Presentation Title
How International Post-Conflict Reforms Improve Public Opinion of State Bureaucracies: Experimental Evidence with the Liberian National Police
Cornell University
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Gibson Hall 296

Sabrina Karim is an Assistant Professor in the department of Government. Her research focuses on conflict and peace processes, particularly state building in the aftermath of civil war.  Specifically, she studies international involvement in security assistance to post-conflict states, gender reforms in peacekeeping and domestic security sectors, and the relationship between gender and violence.  Much of her research has been in sub-Saharan Africa, where she has conducted field experiments, lab experiments, and surveys.  She is the co-author of Equal Opportunity Peacekeeping: Women, Peace, and Security in Post-Conflict Countries (Oxford University Press, 2017).  The book was the winner of the Conflict Research Studies Best Book Prize for 2017 and the American Political Science Association Conflict Processes Best Book Prize in 2018.  Her work has appeared in International Organization, the British Journal of Political Science, The Journal of Peace Research, International Interactions, World Development, and Conflict Management and Peace Science.  Her research has been supported by the National Science Foundation, the Folke Bernadotte Academy, the International Growth Centre, and the British Research Council.  Born and raised in Colorado, Sabrina received her PhD from Emory University in 2016.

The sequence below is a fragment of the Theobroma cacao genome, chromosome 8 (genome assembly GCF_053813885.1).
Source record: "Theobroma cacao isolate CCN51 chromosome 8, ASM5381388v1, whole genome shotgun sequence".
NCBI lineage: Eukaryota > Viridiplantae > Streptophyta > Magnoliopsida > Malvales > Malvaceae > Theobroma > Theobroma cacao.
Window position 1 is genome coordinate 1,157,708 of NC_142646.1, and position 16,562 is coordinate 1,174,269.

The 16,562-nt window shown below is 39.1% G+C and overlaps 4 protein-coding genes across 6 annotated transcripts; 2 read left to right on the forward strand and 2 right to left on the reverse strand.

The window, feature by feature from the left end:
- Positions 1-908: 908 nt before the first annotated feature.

As governments move to consolidate territory, they increase the state’s presence in areas of limited statehood.  There are at least two ways that this presence may influence the public opinion of those living in such areas: Face-to-face interactions with bureaucrats may improve public opinion of the bureaucracy.  Additionally, interactions with bureaucrats who represent the population could improve public opinion.   I test these two mechanisms using a novel field experiment in rural Liberia. Households in remote parts of Liberia were visited by either male or female police officers, or no police officers at all.  The results from the field experiment show that face-to-face interactions with police officers improved perceptions of police restraint and police effectiveness.  Increases in women’s representation in policing did not improve nor corrode public opinion.  The short-term implication is that as governments move to increase their presence, interactions with bureaucrats shape public perceptions of the state.